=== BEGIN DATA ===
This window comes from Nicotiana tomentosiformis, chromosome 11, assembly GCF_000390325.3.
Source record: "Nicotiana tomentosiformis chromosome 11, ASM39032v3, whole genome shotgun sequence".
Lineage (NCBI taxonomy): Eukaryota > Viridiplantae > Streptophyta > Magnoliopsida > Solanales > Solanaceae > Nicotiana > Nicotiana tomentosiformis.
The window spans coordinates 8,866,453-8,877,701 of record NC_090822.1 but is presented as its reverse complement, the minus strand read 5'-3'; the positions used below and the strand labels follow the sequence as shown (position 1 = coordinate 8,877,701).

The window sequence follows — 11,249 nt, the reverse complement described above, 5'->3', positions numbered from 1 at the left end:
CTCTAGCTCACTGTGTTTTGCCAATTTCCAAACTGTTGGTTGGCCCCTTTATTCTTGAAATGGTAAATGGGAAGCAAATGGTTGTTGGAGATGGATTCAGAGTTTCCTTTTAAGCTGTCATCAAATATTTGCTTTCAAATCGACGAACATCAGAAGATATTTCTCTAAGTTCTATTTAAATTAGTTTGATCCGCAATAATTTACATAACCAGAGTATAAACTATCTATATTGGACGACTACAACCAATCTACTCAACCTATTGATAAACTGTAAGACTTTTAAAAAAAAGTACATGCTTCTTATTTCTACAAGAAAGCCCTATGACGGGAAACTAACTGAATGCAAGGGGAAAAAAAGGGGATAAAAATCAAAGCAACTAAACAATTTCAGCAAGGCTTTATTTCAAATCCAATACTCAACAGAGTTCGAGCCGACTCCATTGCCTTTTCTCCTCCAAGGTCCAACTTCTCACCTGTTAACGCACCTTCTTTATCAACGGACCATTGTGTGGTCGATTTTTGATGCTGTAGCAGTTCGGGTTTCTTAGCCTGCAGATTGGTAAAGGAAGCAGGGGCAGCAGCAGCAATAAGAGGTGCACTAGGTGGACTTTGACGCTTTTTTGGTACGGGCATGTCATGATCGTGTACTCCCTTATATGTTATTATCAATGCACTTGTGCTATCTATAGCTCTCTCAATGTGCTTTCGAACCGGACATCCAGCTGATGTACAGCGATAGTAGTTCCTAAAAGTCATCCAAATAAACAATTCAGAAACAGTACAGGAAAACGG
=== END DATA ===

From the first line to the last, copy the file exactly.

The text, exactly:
This window comes from Nicotiana tomentosiformis, chromosome 11, assembly GCF_000390325.3.
Source record: "Nicotiana tomentosiformis chromosome 11, ASM39032v3, whole genome shotgun sequence".
Lineage (NCBI taxonomy): Eukaryota > Viridiplantae > Streptophyta > Magnoliopsida > Solanales > Solanaceae > Nicotiana > Nicotiana tomentosiformis.
The window spans coordinates 8,866,453-8,877,701 of record NC_090822.1 but is presented as its reverse complement, the minus strand read 5'-3'; the positions used below and the strand labels follow the sequence as shown (position 1 = coordinate 8,877,701).

The window sequence follows — 11,249 nt, the reverse complement described above, 5'->3', positions numbered from 1 at the left end:
CTCTAGCTCACTGTGTTTTGCCAATTTCCAAACTGTTGGTTGGCCCCTTTATTCTTGAAATGGTAAATGGGAAGCAAATGGTTGTTGGAGATGGATTCAGAGTTTCCTTTTAAGCTGTCATCAAATATTTGCTTTCAAATCGACGAACATCAGAAGATATTTCTCTAAGTTCTATTTAAATTAGTTTGATCCGCAATAATTTACATAACCAGAGTATAAACTATCTATATTGGACGACTACAACCAATCTACTCAACCTATTGATAAACTGTAAGACTTTTAAAAAAAAGTACATGCTTCTTATTTCTACAAGAAAGCCCTATGACGGGAAACTAACTGAATGCAAGGGGAAAAAAAGGGGATAAAAATCAAAGCAACTAAACAATTTCAGCAAGGCTTTATTTCAAATCCAATACTCAACAGAGTTCGAGCCGACTCCATTGCCTTTTCTCCTCCAAGGTCCAACTTCTCACCTGTTAACGCACCTTCTTTATCAACGGACCATTGTGTGGTCGATTTTTGATGCTGTAGCAGTTCGGGTTTCTTAGCCTGCAGATTGGTAAAGGAAGCAGGGGCAGCAGCAGCAATAAGAGGTGCACTAGGTGGACTTTGACGCTTTTTTGGTACGGGCATGTCATGATCGTGTACTCCCTTATATGTTATTATCAATGCACTTGTGCTATCTATAGCTCTCTCAATGTGCTTTCGAACCGGACATCCAGCTGATGTACAGCGATAGTAGTTCCTAAAAGTCATCCAAATAAACAATTCAGAAACAGTACAGGAAAACGG